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Tropentag, September 17 - 19, 2018 in Ghent

"Global food security and food safety: The role of universities"

Towards Nutritional Security through Agroecological Practices in Orange-Fleshed Sweetpotato Systems in Mozambique

Rafaela Feola Conz1, Engil Isadora Pereira1, Maria Isabel Andrade2, Johan Six1

1Swiss Federal Institute of Technology Zurich, Environmental System Science, Switzerland
2International Potato Center, Mozambique


The introduction of orange-fleshed sweetpotato (OFSP) varieties in Mozambique is a successful food-based strategy to reduce malnutrition in rural communities. Specifically, due to its higher beta-carotene content, the precursor of vitamin A in the human body, and micronutrients such as zinc (Zn) and iron (Fe), the consumption of OFSP enhances the nutritional value of children's diets. To sustain sweetpotato production, large amounts of soil nitrogen (N) and potassium (K) are required. Thus, continuous cultivation without soil nutrient replenishment leads to soil degradation threatening a continuing food production. This issue is very important in limited-resource areas, where the lack of soil fertility management furthers soil degradation and food insecurity. Agroecological practices (i.e., intercropping, crop rotation, and fallow) that increase the diversity of agroecosystems can boost soil fertility and agricultural performance through increased nutrient supply.
This study investigated low and high plant diversity arrangements during three growing seasons in a field experiment conducted in Maputo, Mozambique. Four treatments in a range of low to high diversity arrangements were compared, respectively: (i) continuous OFSP monoculture, (ii) OFSP and mazie rotation, (iii) continuous OFSP-legume intercropping and (iv) OFSP-legume intercrop in a rotation with maize-legume intercrop.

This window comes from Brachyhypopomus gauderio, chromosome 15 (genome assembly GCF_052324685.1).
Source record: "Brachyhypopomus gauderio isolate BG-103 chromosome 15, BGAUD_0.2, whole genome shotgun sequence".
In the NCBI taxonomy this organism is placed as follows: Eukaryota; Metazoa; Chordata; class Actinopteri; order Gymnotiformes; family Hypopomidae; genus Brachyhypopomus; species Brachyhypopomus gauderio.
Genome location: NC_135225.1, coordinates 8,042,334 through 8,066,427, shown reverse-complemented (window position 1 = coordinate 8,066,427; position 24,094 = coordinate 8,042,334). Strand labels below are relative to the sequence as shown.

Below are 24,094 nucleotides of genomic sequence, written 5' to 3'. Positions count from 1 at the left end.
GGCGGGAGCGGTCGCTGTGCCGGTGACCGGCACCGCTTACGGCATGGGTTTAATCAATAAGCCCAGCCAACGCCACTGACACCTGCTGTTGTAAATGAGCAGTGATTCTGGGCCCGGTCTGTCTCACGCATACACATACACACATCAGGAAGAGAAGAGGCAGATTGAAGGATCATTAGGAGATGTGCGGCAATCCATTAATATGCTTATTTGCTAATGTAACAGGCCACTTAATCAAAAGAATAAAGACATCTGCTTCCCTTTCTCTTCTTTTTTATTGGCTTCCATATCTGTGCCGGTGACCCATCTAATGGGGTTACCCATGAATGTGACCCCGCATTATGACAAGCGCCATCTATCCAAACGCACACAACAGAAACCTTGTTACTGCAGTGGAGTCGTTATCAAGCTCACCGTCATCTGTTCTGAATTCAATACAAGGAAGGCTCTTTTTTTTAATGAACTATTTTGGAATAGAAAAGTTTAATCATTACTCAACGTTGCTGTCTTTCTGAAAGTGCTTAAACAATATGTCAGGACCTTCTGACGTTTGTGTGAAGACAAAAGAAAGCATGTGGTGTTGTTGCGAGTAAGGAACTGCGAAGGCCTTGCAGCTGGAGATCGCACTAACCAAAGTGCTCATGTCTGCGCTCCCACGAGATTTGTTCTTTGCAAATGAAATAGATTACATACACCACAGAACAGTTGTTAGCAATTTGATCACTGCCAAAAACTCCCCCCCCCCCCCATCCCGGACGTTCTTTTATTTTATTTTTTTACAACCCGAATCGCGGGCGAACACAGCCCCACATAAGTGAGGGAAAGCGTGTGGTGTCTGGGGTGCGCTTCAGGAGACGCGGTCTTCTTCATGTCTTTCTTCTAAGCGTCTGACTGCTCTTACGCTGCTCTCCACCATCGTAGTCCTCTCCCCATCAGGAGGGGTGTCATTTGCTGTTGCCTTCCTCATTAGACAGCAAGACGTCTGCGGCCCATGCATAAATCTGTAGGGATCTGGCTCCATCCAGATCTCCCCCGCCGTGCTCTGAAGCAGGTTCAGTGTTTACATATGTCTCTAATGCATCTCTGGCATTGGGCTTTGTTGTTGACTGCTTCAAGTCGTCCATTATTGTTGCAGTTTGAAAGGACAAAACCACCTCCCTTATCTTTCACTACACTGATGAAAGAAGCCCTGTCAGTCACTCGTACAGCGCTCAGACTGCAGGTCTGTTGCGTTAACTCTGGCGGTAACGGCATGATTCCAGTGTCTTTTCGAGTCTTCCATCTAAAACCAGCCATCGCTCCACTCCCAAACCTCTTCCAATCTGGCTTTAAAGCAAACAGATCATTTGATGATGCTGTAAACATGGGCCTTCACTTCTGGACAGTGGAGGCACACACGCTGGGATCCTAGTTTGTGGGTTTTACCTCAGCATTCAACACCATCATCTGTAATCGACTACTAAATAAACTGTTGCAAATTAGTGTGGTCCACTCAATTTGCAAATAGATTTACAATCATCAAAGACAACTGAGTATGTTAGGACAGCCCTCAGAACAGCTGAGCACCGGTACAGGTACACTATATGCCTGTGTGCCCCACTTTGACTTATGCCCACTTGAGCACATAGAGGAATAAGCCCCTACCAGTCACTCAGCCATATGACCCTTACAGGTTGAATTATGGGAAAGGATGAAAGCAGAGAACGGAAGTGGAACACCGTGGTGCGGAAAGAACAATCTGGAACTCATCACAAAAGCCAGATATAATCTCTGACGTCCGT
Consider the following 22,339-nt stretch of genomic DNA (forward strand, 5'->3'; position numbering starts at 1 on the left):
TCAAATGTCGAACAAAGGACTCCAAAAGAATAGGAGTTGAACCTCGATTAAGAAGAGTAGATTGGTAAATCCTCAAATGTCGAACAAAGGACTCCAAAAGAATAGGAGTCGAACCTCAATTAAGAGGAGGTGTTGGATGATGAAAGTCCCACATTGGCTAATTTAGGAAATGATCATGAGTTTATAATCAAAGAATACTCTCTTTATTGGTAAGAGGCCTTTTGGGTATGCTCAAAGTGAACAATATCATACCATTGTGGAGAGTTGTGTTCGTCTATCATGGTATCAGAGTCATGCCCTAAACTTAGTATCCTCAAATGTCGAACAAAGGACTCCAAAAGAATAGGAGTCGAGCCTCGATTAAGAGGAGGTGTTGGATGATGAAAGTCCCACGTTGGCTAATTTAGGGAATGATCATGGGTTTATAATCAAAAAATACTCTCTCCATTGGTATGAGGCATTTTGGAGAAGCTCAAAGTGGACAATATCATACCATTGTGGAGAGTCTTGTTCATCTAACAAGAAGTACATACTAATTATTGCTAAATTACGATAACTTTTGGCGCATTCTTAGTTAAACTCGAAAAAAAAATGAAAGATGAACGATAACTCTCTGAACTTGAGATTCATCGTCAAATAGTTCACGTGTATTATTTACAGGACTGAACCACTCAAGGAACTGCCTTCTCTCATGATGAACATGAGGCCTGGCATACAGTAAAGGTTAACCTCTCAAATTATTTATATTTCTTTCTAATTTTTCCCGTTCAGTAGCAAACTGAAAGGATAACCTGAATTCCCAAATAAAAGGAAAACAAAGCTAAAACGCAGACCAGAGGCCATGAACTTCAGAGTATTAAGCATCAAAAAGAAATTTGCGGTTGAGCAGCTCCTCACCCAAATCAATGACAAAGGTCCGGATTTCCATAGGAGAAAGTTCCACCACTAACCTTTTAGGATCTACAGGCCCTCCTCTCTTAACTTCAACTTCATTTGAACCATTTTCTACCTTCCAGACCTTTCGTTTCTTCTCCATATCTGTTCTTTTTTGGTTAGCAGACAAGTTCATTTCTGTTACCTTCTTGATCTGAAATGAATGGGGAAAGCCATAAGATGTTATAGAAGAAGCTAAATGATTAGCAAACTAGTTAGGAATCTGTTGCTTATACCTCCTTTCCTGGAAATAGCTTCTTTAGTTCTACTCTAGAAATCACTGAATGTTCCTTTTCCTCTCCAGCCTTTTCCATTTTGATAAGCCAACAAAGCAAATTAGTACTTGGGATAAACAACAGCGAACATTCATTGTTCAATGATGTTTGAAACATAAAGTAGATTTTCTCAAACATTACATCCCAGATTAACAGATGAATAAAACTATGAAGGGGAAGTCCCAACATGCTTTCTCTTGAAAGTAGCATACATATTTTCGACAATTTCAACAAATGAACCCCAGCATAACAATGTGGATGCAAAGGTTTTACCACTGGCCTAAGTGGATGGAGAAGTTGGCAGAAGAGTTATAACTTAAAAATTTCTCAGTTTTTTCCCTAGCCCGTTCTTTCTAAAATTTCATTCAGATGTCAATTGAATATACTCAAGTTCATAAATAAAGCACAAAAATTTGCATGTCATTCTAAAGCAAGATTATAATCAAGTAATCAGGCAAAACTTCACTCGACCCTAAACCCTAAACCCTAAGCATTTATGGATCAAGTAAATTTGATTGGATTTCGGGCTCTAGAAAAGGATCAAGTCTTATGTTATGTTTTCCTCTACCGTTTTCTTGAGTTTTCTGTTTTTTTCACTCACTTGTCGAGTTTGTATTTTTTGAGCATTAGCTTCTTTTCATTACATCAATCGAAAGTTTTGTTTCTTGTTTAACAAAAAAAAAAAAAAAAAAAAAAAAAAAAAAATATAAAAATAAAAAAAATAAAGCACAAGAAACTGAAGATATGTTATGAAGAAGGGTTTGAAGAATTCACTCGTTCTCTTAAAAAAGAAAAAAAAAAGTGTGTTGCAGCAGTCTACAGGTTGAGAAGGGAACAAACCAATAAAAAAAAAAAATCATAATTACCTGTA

We quantified soil N, K, phosphorus (P), Zn and Fe to identify if high diversity cropping system supply and preserve soil nutrients to sustain future cropping season. Additionally, we evaluated storage root yield and beta-carotene, starch, protein, Fe and Zn contents to determined if improved soil fertility can enhance nutritional quality of sweetpotato.
Our results show an increment in available K content after the first season in sweetpotato-legume intercrop. Storage root yield remained similar between treatments in each season. Sweetpotato-legume intercropping showed increased contents of starch and protein and the highest iron concentration after the third season, exhibiting the potential of higher diversity cropping systems to enhance nutritional quality of roots. Furthermore, we observed soil K accumulation in highly diverse systems revealing increased potential to supply nutrients for the following growing seasons.

Keywords: Agroecosystems, food security, soil fertility

Contact Address: Rafaela Feola Conz, Swiss Federal Institute of Technology Zurich, Environmental System Science, Salvatorstrasse 4, 8050 Zurich, Switzerland, e-mail: rafaela.conz@usys.ethz.ch

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